Washington, 24 Oct 2003
The U.S. Department of Commerce has proposed relaxing export controls on computer production technology and software and on microprocessor technology to make them conform to the level of controls on computers and microprocessors themselves.
In an October 24 Federal Register notice, the department's Bureau of Industry and Security (BIS) said the change in regulation would let companies provide access to this production technology to foreign nationals working for them both abroad and in the United States.
The Federal Register notice seeks public comment on the proposed rule by November 24.
BIS said existing export controls for the production technology differ from export controls for computers and microprocessors, or chips, in two ways: the countries eligible and the level of performance measured as millions of theoretical operations per second (MTOPS).
Under the proposal, the unlimited export of computer production technology and software would continue unchanged for 22 countries -- basically NATO members plus Japan, Australia and New Zealand.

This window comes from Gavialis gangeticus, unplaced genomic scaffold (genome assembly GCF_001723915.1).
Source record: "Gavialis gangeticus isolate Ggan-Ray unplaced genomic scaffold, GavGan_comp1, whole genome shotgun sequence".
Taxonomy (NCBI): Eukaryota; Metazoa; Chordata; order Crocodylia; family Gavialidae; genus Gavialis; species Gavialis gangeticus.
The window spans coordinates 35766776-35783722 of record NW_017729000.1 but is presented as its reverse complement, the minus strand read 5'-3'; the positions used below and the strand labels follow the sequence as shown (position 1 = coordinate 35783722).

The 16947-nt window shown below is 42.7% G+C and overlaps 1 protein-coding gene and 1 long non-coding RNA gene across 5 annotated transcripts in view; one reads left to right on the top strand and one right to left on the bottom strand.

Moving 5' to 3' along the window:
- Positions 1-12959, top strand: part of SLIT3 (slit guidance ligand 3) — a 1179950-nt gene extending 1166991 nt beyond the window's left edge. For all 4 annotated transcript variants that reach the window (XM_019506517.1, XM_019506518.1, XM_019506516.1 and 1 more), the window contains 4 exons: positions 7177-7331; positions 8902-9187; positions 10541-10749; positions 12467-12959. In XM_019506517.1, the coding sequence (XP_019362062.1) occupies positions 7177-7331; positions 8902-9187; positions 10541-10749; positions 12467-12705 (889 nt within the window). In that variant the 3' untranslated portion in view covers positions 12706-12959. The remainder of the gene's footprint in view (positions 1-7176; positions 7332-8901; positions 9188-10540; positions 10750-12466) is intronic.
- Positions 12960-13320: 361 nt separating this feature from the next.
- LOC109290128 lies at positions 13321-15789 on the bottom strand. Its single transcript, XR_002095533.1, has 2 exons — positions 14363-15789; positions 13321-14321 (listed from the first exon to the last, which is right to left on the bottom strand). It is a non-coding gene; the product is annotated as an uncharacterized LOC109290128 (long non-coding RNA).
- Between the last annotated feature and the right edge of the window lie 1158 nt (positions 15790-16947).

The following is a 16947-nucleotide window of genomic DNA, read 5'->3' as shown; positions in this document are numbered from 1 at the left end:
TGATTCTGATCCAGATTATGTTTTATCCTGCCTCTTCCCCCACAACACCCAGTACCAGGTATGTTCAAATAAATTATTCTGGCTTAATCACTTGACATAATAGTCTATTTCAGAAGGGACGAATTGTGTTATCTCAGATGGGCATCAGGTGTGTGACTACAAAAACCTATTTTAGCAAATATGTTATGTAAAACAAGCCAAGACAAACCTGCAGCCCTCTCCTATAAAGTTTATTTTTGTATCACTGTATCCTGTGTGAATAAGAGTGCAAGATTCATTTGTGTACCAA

Also unchanged would be the prohibition on exports of such technology to seven countries accused of supporting terrorism: Cuba, Iran, Iraq, Libya, North Korea, Sudan and Syria.
The threshold for computer technology exports would rise to 75,000 MTOPS for a group of 47 countries in a category called "Tier 3," including China, Egypt, India, Israel, Russia and Pakistan. The threshold would rise to 150,000 MTOPS for all other countries.
BIS would also relax controls on exports of microprocessor technology but has not yet determined the thresholds.
For two years BIS has considered whether to change its measure of performance for computers and computer technology from MTOPS, a measure viewed by some in the industry as too narrow. As no consensus has emerged yet, the Federal Register notice also solicits suggestions from the industry for measuring such performance by other methods or parameters.